are we making since yet?
db.list at PMPKN.NET
Wed Apr 20 12:18:45 UTC 2005
From: "Arnold M. Zwicky" <zwicky at CSLI.STANFORD.EDU>
> meanwhile, ron butters wrote:
>> The pin/pen "neutralization" is pretty widespread. In my
>> experience, it is not a merger in the sense that one or the other
>> phones is invariably selected..; rather, it is realized variably as
>> anything between [I] and [E].
> so long as the means of /I/ and /E/ are not significantly different,
> this is a true merger; you have one phoneme with variation through
> the [I]-to-[E] space, and this phoneme occurs in words that have /I/
> or /E/ for other speakers. i believe this is the case for many
> southern speakers. i also believe that there are southern speakers
> with two phonemes, but with a lot of variation for each and with a
> *lot* of overlap between their phonetic ranges.
And that's why i don't agree with the definition of "merger" that you
give above--you can have two phonemes, the means of which differ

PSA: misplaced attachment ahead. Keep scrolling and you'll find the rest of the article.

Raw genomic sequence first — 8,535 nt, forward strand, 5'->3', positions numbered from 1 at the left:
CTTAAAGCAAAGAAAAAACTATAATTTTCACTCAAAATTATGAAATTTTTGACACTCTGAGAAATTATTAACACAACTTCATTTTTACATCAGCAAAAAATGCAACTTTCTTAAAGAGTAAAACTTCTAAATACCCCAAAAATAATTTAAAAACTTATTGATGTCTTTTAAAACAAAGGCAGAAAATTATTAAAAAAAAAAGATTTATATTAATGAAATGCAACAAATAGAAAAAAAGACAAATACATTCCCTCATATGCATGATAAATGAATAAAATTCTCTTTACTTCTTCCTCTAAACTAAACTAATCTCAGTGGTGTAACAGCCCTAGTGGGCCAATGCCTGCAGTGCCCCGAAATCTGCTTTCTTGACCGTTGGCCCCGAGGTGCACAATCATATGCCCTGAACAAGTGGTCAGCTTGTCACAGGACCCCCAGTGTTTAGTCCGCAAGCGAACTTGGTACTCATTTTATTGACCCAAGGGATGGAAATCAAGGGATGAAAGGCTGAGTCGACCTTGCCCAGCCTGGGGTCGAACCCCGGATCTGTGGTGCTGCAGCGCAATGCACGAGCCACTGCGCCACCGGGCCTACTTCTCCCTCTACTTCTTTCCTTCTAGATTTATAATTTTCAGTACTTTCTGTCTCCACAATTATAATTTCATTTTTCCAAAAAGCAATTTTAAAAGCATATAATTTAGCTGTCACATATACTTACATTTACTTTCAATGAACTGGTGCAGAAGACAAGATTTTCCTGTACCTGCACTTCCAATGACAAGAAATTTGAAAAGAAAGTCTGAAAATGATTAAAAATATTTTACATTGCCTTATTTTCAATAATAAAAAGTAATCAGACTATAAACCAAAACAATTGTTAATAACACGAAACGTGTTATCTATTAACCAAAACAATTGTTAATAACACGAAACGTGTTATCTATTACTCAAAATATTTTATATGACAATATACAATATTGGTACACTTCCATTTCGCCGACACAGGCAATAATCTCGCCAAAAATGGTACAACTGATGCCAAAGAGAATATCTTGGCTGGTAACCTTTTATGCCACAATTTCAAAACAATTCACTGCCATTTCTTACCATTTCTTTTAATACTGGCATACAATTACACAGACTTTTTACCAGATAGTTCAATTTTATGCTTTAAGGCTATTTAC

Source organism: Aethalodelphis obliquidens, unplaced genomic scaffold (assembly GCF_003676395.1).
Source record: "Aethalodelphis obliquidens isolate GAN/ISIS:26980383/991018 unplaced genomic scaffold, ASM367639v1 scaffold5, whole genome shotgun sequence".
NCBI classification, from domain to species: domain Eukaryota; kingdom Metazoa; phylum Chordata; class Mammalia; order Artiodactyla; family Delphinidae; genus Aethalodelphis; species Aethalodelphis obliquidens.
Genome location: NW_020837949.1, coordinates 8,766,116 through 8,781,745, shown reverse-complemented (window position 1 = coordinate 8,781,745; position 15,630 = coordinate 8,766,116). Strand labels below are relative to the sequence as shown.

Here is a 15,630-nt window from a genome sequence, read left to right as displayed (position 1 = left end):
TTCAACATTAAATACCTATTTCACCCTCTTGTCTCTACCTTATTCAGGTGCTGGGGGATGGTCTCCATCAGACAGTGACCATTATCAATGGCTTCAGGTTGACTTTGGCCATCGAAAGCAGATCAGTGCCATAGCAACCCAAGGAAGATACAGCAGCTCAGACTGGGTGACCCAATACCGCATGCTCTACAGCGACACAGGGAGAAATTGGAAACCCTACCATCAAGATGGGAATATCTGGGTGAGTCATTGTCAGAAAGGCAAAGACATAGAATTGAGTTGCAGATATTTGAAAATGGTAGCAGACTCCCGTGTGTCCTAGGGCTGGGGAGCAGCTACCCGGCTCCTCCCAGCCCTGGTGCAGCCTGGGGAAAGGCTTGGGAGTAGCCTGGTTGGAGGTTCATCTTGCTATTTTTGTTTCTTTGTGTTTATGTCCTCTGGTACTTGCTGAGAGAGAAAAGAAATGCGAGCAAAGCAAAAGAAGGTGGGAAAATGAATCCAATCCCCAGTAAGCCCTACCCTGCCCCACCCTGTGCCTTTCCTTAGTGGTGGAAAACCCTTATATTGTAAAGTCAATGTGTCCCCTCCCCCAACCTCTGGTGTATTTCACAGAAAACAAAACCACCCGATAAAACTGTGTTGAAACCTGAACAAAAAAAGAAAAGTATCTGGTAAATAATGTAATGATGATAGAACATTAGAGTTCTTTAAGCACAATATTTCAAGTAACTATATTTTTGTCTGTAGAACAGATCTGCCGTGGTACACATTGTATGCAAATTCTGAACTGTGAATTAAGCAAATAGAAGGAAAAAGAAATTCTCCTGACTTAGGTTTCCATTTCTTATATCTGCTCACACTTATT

insignificantly, but that have significantly different distributions.
From before my dissertation, i've used z/t-tests to test for merger,
but i'm becoming more and more convinced there's got to be some *way*
better statistical tests for it--any ideas? (My father-in-law, a
mathematician, has floated some to my mind bizarre but maybe workable
ideas past me.)
David Bowie http://pmpkn.net/lx
Jeanne's Two Laws of Chocolate: If there is no chocolate in the
house, there is too little; some must be purchased. If there is
chocolate in the house, there is too much; it must be consumed.
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